Investigating the persistent, evidence-free assumptions that the Iranian government is involved in some untoward effort to produce something nuclear weapons related, the Wall Street Journal (WSJ) revealed today that Iran has purchased tungsten copper, and has been prevented from receiving a shipment of aluminum sheets.
The journal reports that tungsten copper could be used in a “missile guidance system,” and to the extent that the ubiquitous alloy is used as a contact material in many electronics they are technically correct. However, as it is commonly used in any number of industries it seems hard to conclude, as the WSJ suggests, that Iran is trying to build long-range nuclear missiles.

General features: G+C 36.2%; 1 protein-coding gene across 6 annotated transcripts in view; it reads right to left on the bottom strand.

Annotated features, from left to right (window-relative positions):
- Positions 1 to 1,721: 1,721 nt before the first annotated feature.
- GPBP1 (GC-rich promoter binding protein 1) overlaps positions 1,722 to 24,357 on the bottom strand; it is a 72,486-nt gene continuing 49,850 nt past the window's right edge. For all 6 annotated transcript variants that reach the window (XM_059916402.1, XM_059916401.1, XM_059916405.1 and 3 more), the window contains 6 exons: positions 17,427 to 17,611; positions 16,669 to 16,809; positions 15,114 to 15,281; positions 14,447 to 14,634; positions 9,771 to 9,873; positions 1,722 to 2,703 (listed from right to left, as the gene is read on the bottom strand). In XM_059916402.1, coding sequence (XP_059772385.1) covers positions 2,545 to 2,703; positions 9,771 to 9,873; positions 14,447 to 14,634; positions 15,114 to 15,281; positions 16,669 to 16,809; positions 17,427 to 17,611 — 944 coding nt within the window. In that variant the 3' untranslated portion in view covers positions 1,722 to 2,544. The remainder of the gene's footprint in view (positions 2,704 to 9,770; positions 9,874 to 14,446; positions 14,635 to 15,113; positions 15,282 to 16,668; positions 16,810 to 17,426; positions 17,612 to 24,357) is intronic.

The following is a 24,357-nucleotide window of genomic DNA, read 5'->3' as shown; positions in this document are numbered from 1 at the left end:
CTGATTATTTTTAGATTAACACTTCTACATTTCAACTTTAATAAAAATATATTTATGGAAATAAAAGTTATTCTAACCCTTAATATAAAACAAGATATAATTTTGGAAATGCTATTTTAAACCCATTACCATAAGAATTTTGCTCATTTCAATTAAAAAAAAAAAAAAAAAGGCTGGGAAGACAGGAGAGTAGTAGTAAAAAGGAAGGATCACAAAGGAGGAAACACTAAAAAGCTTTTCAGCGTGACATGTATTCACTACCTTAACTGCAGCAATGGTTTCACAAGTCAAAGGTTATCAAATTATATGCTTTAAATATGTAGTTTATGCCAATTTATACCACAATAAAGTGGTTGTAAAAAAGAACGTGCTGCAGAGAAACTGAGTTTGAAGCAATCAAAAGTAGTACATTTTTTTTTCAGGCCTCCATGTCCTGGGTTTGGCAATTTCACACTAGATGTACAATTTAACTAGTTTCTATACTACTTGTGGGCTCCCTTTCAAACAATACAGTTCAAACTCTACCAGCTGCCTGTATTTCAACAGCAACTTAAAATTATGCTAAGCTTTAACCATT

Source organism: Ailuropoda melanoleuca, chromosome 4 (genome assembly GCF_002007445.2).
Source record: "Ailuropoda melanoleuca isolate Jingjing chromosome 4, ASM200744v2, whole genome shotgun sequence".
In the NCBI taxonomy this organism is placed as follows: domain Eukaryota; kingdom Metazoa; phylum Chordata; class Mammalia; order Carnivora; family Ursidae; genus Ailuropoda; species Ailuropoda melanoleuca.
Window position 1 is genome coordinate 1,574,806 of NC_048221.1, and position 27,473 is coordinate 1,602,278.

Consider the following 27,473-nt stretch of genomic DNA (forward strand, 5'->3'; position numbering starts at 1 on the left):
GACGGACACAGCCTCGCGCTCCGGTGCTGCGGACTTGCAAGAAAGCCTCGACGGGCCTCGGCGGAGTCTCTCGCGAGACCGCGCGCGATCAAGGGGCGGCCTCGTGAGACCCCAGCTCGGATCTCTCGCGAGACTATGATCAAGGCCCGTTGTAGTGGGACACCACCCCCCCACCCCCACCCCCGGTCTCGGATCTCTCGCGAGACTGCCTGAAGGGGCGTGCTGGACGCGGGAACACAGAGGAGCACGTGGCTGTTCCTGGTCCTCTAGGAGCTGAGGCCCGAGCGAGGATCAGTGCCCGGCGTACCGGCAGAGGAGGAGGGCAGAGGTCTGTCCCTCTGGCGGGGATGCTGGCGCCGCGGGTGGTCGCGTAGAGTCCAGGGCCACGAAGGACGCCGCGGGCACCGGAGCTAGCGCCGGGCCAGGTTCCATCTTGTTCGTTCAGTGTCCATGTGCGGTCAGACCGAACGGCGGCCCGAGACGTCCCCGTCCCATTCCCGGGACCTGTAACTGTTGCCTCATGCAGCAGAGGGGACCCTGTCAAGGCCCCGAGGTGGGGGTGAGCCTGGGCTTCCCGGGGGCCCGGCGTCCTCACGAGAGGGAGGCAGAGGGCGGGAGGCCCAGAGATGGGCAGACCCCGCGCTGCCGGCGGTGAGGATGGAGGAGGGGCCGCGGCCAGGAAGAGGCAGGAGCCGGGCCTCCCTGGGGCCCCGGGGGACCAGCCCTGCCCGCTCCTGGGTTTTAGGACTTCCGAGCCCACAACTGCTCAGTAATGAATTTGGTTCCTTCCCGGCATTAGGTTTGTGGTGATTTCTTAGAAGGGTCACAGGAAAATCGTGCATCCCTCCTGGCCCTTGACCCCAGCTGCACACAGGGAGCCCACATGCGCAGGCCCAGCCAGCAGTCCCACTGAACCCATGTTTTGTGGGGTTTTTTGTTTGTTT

The United Arab Emirates also apparently prevented Iran from acquiring aluminum sheets, with the implication that they might be used in missiles. Again, it seems hard to argue that the corrosion-resistant metal is not hypothetically usable as one of the components of a missile. Yet as the world’s second most widely used metal (second only to iron) it too seems far short of proof of insidious intent.
Yet for a nation like Iran, even the acquisition of two extremely common industrial metals is seen as damning evidence. In 2009, the smoking gun isn’t a mushroom cloud, its an ingot of copper.
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